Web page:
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 Posted: Sun Apr 15th, 2007 12:08 am
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Joined: Mon Jul 3rd, 2006
Location: Columbus, Ohio USA
Posts: 126
in media res asked for reactions about ten days ago--haven't been on, so here a bit late are responses to the individual plays (no comments on the ten minute plays or the short pieces written for the apprentices; they were all pretty slight, although there were a couple of decent pieces, so I'll post about them later on).  The Festival has good years and bad years, and this wasn't a steller year.  I do regret the dispersal of the resident acting company; the performers were all competent this year, but there weren't any really standout performances as there often were in the past. 

Some notes on Humana Festival, Actors Theatre of Louisville 2007
highly personal reactions, in order of play seen:
Naomi Iizuka, Strike-Slip. Fascinating use of the Los Angeles slippery (literally) ground, with solid performances. Rested too firmly on ethnic/gender/class stereotypes for my taste, and there were some odd jumps, as if there’d been some hasty rewriting.  Several people I respect really liked this, and there were some shifts with the stereotypes they liked.  Not enough for me.

Alice Tuan, Batch: An American Bachelor/ette Party Spectactular. New Paradise Laboratories group from Philadelphia. Lots of Suzuki influence, lots of repeated actions. Some striking visual images, and use of large video screens that reflected/commented on or were part of the action. Very noisy, and made its points over and over and over.  I’m told by a playwright friend who’s worked with the group that the work was in part out of place in a “new plays” setting, since the focus is on movement and non-verbal communication.

Carlos Murillo: dark play or stories for boys. Coming of age with virtual reality: a teenaged nerd creates the ideal teenaged girl online and entanglements with a teenaged boy ensue. Powerful, and will resonate with young audiences.  Some folks found the amorphous sexuality unbelievable; didn’t bother me, as I see lots of young people who are testing and experimenting in startling ways (at least to someone like me who was a teenager in the Eisenhower era), so that didn’t seem unusual.  The very solid performances helped the piece as well.

Craig Wright:  The Unseen.   Two prisoners, able to verbally communicate but in insolation in an unnamed, totalitarian place where torture regardless of outcome,.  Beckett territory.  Quite terrific performances from Richard Bekins and Gregor Paslawsky.  The first half dragged a bit—this is, after all, familiar territory from the work of Beckett and Genet a half century ago, and there weren’t enough changes or fresh ideas at work.  However, once the play moved into one prisoner’s projections of release, it redeemed itself and wound up as a moving and believable work.  Some have faulted the play for the start verbal violence of the sadistic guard’s vivid description of maiming another prisoner to try to stop the prisoner from implicitly judging his torturer; the description was horrific—but then, so is torture, and it seemed to me entirely justified.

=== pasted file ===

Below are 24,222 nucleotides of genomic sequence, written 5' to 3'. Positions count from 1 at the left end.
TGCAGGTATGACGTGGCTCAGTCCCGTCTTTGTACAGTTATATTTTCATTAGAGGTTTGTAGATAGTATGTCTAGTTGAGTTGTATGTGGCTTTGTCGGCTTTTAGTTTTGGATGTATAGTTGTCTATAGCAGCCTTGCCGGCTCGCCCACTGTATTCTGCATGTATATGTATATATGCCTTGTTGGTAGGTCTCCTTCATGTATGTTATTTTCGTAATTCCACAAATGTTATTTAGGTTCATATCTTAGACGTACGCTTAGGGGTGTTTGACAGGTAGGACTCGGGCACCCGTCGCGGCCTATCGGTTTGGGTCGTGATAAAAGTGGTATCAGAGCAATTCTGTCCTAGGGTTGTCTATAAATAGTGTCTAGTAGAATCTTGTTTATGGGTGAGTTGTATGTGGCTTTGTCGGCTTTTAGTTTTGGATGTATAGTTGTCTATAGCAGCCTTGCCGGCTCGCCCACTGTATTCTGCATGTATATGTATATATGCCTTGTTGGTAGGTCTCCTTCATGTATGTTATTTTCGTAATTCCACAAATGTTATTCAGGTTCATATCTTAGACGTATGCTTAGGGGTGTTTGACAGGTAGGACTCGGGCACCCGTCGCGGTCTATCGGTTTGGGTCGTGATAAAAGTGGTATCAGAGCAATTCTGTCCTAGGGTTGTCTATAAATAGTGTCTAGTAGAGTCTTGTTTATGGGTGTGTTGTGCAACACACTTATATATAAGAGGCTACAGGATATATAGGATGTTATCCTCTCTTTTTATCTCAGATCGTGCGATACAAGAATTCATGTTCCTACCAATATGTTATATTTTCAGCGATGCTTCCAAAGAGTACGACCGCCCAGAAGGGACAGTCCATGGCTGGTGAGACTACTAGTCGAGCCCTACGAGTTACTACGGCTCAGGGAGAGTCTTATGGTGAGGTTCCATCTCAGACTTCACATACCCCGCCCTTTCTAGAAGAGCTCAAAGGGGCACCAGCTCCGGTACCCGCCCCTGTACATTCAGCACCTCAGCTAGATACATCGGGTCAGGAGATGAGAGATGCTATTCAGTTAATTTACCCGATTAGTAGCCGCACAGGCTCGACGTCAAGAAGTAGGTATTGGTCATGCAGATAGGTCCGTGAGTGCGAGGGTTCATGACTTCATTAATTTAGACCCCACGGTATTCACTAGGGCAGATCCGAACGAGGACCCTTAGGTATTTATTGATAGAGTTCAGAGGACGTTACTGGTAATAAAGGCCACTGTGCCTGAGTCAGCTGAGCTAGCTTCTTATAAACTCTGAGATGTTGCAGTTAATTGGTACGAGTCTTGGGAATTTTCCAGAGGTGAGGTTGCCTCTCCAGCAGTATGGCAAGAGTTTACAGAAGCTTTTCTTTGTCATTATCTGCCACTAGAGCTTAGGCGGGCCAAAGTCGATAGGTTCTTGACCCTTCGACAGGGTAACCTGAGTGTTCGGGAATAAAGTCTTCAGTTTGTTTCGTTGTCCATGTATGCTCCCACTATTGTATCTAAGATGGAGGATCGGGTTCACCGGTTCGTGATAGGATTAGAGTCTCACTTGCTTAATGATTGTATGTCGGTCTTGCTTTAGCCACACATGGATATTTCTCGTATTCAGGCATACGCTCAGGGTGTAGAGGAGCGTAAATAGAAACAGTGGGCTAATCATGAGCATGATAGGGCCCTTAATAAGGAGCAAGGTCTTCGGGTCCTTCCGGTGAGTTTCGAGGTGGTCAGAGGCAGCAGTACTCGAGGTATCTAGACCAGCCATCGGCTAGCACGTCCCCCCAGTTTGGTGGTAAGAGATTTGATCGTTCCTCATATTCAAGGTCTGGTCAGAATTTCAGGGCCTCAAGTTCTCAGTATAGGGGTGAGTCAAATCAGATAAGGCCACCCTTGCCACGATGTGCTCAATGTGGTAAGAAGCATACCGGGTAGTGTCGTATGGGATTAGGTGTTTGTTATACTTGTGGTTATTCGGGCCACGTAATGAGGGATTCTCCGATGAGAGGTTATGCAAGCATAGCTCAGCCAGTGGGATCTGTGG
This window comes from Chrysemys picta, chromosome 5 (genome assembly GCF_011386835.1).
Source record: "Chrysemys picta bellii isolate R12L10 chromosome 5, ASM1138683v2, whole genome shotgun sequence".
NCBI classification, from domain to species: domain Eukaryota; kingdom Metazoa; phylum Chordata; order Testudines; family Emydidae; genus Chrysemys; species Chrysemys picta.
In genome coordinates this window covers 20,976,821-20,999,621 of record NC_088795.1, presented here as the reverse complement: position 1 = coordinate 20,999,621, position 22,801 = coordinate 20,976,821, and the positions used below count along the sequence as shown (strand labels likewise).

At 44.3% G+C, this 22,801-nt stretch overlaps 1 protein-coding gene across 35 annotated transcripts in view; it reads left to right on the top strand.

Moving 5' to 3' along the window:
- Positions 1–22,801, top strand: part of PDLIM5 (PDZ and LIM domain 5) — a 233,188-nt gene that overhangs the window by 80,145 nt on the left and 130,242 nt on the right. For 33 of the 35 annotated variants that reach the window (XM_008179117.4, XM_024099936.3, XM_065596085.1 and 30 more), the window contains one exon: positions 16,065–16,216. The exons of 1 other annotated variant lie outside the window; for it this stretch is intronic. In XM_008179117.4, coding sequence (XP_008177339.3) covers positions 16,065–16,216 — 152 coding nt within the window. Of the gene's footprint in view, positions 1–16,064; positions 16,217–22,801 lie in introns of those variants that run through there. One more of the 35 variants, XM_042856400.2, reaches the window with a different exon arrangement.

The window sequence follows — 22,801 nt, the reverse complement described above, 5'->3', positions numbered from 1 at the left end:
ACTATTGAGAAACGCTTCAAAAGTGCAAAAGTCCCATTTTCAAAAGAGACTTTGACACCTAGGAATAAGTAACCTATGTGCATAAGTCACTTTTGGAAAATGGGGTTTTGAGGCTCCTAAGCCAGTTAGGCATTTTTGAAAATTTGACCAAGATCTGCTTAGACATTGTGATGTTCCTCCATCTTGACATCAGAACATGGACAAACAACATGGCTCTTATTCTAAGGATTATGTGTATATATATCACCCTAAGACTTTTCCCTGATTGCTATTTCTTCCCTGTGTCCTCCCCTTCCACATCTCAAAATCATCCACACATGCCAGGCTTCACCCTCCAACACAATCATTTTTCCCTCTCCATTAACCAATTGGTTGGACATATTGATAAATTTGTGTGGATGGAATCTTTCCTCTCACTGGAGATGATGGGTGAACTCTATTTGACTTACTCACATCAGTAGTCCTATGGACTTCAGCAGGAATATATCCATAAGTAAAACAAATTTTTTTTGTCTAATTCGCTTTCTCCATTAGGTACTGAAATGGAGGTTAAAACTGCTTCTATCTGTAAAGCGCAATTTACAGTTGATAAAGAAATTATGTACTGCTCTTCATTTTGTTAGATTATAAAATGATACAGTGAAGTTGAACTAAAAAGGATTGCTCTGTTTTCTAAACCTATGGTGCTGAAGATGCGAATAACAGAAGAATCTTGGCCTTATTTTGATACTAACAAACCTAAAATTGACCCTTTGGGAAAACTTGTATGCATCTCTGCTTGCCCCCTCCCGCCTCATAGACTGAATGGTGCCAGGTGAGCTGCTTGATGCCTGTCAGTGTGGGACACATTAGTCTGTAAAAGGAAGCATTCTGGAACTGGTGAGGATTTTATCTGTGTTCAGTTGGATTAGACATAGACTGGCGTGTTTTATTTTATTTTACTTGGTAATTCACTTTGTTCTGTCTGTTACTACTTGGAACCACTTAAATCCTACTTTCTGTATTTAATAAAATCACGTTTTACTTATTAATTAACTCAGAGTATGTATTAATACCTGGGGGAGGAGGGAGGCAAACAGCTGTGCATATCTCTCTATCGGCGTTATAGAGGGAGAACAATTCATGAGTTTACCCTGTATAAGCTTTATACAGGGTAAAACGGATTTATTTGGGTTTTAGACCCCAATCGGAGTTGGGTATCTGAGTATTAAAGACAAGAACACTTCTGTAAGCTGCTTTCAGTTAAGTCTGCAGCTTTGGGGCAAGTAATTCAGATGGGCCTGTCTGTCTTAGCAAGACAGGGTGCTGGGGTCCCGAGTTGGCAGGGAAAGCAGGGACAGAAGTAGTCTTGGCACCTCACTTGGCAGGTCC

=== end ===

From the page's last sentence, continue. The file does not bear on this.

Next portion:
Sherry Kramer:  When Something Wonderful Ends:  a history; a one woman, one Barbie play.  I had read Kramer’s play last year, since she’d sent an early draft for the Lawrence and Lee Institute, where we collect her work.  And I found the play so powerful that I directed a staged reading of it in June, 2006.  I found this current version even more powerful and moving, as she tied together American consumerism and world economic dominance with Islamic nationalism and a clear answer for President Bush’s plaintive question on September 12, 2001:  “why do they hate us so?”  An equally solid performance from Lori Wilner, and another spectacular stage set—with so many Barbies and Kens that collectors in the audience must have been salivating, although it made the stage a bit busier than I’d like.  Some faulted the play for being too much a history lecture.  No a problem for me—I enjoy theatre that raises questions in a formal way as much as I enjoy sentimentality.

Ken Weitzman:  The As If Body Loop.  Terrific combination of New Age healing powers, sports enthusiasm, and a healthy dose of skepticism.  Extremely well performed, as were all the productions.  And, as with so many of the other plays (the Kramer, the Wright, the Izuka), September 11th was a hovering presence.  In this piece, a powerfully moving one; I found myself in tears more than once.  And for a hardened, cynical alte kocke, that’s saying something.  These last fiour pieces will have a life after Louisville, I think.

Not the greatest festival I've seen (and I've been attending off and on for about twenty years), but certainly not the worst. 

Last edited on Sun Apr 15th, 2007 12:15 am by alan0198

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